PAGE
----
Category Archives: phylogenetics

Geophylogeny plots in R for Dummies

Amid basting my tofurky, here’s a follow-up to my previous post on quick-fix overlays of admixture plots on geographical maps in R. I recently discovered a wonderful R package called “phytools” from Liam Revell, which makes really neat phylogenetic trees (with … Continue reading

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Posted in howto, phylogenetics, population genetics, R, software, STRUCTURE | Tagged , | 1 Comment

Consuming raw or undercooked frogs may increase your risk of getting a rare tapeworm in your brain

A 50-year-old UK resident had been living with an unwelcome visitor for the past 4 years and it was such a headache. Surgeons from Addenbrooke’s Hospital in Cambridge removed the tapeworm during a biopsy after noticing a small circular lesion … Continue reading

Posted in genomics, medicine, phylogenetics | Tagged , , | 1 Comment

#EntSoc14, a quick review

I have had a wonderful time at my first big bug conference – the annual meeting of the Entomological Society of America, at the Oregon Convention Center in Portland. Amid secretive (or not so secretive) break-out sessions to Voodoo Doughnuts, … Continue reading

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Growing the evolutionary relationship between green algae and salamanders

The presence of  green algae within the developing egg masses of amphibians has been recognized since the early 1900s, but only recently have researchers discovered that the these algae (termed “Oophila”) persist in animal tissues far after leaving the egg. The … Continue reading

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From cats to rats: two studies on domestication and tameness

Anyone who has ever read Charles Darwin is acutely aware of his fascination with domestication – particularly how he fancied fancy pigeons. Darwin drew on his domestication obsession while writing his book, The Variation of Animals and Plants under Domestication, … Continue reading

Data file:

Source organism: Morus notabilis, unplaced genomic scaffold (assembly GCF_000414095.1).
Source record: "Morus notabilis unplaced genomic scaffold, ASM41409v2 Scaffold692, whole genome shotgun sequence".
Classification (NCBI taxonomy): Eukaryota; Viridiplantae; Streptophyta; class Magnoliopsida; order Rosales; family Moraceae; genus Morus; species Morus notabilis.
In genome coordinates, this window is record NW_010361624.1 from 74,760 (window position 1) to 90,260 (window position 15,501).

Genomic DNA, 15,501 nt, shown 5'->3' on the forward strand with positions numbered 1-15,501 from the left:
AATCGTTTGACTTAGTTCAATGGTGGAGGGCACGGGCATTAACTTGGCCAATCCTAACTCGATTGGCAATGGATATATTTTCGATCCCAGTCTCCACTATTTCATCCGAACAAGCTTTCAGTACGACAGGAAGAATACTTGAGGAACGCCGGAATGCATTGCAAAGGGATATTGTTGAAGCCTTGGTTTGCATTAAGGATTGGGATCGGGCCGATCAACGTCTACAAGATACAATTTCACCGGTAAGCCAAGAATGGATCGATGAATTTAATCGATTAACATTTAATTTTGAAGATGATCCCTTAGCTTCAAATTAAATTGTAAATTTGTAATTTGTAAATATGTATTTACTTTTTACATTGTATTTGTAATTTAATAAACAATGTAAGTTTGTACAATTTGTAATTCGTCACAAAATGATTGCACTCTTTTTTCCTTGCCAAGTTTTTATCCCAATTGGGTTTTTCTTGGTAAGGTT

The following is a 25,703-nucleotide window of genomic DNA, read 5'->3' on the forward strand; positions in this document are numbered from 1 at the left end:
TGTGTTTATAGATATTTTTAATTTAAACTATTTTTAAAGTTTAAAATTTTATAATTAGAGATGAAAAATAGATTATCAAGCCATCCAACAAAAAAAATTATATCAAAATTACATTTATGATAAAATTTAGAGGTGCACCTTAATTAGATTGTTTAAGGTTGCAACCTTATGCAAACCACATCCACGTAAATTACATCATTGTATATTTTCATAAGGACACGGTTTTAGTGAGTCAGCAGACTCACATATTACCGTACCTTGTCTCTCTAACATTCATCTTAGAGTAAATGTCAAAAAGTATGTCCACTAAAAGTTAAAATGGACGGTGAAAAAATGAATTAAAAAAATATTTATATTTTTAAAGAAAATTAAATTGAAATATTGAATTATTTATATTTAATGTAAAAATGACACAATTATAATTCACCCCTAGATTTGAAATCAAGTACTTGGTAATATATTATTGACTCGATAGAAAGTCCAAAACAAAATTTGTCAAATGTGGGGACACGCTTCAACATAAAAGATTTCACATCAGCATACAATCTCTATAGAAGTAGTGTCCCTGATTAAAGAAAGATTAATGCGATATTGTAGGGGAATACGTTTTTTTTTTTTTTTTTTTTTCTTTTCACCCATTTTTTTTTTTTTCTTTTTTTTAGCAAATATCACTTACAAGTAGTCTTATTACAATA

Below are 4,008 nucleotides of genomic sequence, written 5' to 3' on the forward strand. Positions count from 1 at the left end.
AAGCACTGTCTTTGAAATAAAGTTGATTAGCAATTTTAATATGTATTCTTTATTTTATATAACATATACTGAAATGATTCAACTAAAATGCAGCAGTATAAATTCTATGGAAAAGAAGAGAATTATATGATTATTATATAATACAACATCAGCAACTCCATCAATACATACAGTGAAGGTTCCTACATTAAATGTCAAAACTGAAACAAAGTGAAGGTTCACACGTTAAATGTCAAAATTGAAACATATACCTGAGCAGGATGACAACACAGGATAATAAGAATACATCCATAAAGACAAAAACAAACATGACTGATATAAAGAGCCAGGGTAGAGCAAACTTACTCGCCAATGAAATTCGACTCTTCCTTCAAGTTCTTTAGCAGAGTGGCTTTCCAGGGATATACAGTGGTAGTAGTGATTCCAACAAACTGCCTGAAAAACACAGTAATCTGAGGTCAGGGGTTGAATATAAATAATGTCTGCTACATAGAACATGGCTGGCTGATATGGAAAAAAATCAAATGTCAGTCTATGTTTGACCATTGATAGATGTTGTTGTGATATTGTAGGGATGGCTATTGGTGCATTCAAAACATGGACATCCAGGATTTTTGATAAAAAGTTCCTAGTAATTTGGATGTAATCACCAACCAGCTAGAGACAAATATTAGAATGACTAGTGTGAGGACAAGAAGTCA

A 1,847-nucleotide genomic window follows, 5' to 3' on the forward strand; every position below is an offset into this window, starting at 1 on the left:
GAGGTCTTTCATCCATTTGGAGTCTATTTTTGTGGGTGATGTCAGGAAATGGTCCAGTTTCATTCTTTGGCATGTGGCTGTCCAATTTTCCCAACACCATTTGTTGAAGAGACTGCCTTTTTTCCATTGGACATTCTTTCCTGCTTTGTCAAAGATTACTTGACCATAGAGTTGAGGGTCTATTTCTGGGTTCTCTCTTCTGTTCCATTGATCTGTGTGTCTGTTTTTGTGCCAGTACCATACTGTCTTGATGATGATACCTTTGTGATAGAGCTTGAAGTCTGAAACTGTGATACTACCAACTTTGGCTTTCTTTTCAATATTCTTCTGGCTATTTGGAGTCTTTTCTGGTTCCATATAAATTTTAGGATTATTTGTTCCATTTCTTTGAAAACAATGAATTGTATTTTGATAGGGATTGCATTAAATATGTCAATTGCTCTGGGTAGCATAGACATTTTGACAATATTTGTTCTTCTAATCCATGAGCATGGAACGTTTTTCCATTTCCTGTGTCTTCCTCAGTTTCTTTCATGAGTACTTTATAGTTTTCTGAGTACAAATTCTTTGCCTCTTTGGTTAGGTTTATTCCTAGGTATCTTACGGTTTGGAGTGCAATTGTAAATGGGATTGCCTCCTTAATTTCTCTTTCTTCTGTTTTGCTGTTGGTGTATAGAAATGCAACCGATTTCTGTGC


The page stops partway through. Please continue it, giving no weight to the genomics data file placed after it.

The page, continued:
Posted in adaptation, association genetics, domestication, genomics, methods, next generation sequencing, phylogenetics, quantitative genetics | Tagged , , , , , | Leave a comment

Bugs fighting bugs: the evolution of the arthropod immune system.

Since the beginning of time, animals have needed to protect themselves from invaders. They primarily do so via their innate immune system, in which trained killer cells attack foreign pathogens – ranging from microscopic bacteria to macroscopic worms. While we … Continue reading

Posted in genomics, phylogenetics | 1 Comment

The Tortoise Time Warp

Recent advances in genetic data analysis continue to provide the ability to reveal some amazingly detailed (and previously unattainable) information about species’ evolutionary history. In this recent study from Molecular Ecology, Dr. Ryan Garrick and colleagues use a variety of … Continue reading

Posted in Molecular Ecology, the journal, phylogenetics, speciation | Tagged , , | Leave a comment

Getting started with Ultra Conserved Elements

Cross posted on ngcrawford.com If you attended Evolution 2013, you probably heard quite a lot of chatter about ultra conserved elements. Essentially, ultra conserved elements (UCEs) are parts of the genome that are highly conserved between different species. Although UCEs … Continue reading

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Want to share your code?

In this line of work, we have all encountered tasks that are tedious, time consuming, and repetitive.  (Or if not, maybe give it a bit more time.) When confronted with these situations, people tend to fall into one of two … Continue reading

Posted in bioinformatics, community, genomics, howto, methods, next generation sequencing, phylogenetics, population genetics, quantitative genetics, R, software, theory | 14 Comments

Will climate change be more relentless than evolution?

Ask any biologist what she considers the most urgently important example of adaptive evolution, and—even if she isn’t currently writing a grant proposal—she’ll probably mention global climate change. More than a century of pumping greenhouse gasses into Earth’s atmosphere has … Continue reading

Posted in phylogenetics, quantitative genetics | Tagged | 6 Comments